.NET Framework 4: new BCL features – BigInteger


In my previous blog post about .NET Framework and CLR 4, I mentioned that, apart from performance and other improvements in .NET Framework like DLR (Dynamic Language Runtime) related stuff, Code Contract (Design by Contract – earlier available as separate download from Dev Labs) there has been improvements in .NET 4 BCL (Base Class Library) like

  • System.Numerics namespace
    • BigInteger data type
  • Tuple<T> – used extensively in DLR and Dynamic languages IronPython, IronRuby
  • SortedSet<T>
  • IO related improvements

In this blog post I’ll discuss about the new BigInteger feature – the other two Tuple and SortedSet would be discussed next.

BigInteger

.NET Framework 4 Base Class Library (BCL) has a new structure called BigInteger. There has been a steady demand of BigInteger class in .NET community and within programmers for a long time – the new BigInteger class meets the demand. The class resides in new System.Numerics class – in fact the new Namespace currently (as of Beta 1) has just a single class called BigInteger.

BigInteger Represents an arbitrarily large signed integer. BigInetger is a nonprimitive integral type that supports arbitrarily large integers. Each integral primitive, such as Byte or Int32, includes a MinValue and a MaxValue property, which define the lower bound and upper bound supported by that data type. In contrast, the BigInteger structure has no lower or upper bound, and can contain the value of any integer.

Here’s how to initialize and use BigInetger. BigInteger can be initialized in following two ways –

  • By using new keyword (similar to initializing a reference type).

  // Use new keyword
 
BigInteger bigInt1 = new BigInteger(999999999999999999);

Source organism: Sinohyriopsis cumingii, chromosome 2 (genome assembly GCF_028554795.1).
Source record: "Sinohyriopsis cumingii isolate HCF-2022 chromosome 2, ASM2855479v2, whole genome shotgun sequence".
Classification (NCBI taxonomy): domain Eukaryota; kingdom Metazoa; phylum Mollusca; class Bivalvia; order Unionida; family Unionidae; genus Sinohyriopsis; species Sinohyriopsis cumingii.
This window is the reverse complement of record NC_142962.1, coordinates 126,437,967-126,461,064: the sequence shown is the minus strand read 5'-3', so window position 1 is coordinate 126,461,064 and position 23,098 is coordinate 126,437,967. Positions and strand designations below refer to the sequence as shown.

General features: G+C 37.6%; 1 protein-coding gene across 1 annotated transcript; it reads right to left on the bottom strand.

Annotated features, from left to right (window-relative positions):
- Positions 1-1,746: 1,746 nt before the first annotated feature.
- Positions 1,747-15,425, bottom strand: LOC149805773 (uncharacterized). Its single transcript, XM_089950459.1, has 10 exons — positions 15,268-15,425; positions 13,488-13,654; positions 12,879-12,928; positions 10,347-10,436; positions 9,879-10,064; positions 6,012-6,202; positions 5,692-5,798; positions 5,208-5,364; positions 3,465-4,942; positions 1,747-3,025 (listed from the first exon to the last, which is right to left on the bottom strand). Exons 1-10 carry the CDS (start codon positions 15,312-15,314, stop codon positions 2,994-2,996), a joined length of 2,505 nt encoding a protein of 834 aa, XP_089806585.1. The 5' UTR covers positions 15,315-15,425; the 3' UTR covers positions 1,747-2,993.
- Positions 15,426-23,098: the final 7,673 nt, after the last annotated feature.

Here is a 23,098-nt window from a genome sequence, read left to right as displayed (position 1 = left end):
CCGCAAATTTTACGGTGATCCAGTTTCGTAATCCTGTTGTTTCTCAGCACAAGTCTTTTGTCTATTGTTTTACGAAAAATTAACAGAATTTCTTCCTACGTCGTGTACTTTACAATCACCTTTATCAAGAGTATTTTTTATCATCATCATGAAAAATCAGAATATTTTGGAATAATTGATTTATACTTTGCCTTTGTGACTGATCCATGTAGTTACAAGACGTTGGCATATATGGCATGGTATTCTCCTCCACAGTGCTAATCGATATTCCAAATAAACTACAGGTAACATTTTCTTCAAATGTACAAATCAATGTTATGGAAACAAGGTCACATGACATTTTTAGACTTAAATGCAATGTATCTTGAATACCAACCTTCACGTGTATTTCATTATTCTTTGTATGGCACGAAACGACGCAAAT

Console.WriteLine(bigInt1);

 ·         You can declare a BigInteger variable and assign it a value just as you would any numeric type, as long as that value is an integral type.

 // Assign BigInteger an integral value.
BigInteger bigInt2 = 999999999999999999;
Console.WriteLine(bigInt2);

·         Assign a decimal or floating-point value to a BigInteger object if you cast the value or convert it first.

// Assign decimal or floating-point value to BigInteger object
BigInteger bigInt3 = (BigInteger)999999999.99999999;
Console.WriteLine(bigInt3);

·         Call Parse or TryParse methods to convert the string representation of a number to a BigInteger.

// Call Parse or TryParse methods to convert the string representation of a number to a BigInteger

            string positiveString = "91389681247993671255432112000000", negativeString = "-90315837410896312071002088037140000";

            BigInteger posBigInt = 0, negBigInt = 0;

            try

            {

                posBigInt = BigInteger.Parse(positiveString);

                Console.WriteLine(posBigInt);

            }

            catch (FormatException)

            {

                Console.WriteLine("Unable to convert the string ‘{0}’ to a BigInteger value.", positiveString);

            }

 

            if (BigInteger.TryParse(negativeString, out negBigInt))

                Console.WriteLine(negBigInt);

            else

                Console.WriteLine("Unable to convert the string ‘{0}’ to a BigInteger value.", negativeString);

  • Use BigInteger static methods like (Abs, Pow, Log etc) which returns a BigInteger value to initialize a BigInteger.

// Use BigInteger static methods to initiaze BigInteger
BigInteger bigInt4 = BigInteger.Abs(2343243243243243243);
Console.WriteLine(bigInt4);
BigInteger bigInt5 = BigInteger.Pow(99999999999999999, 10);
Console.WriteLine(bigInt5);

Here’s the code snippet and it’s output –

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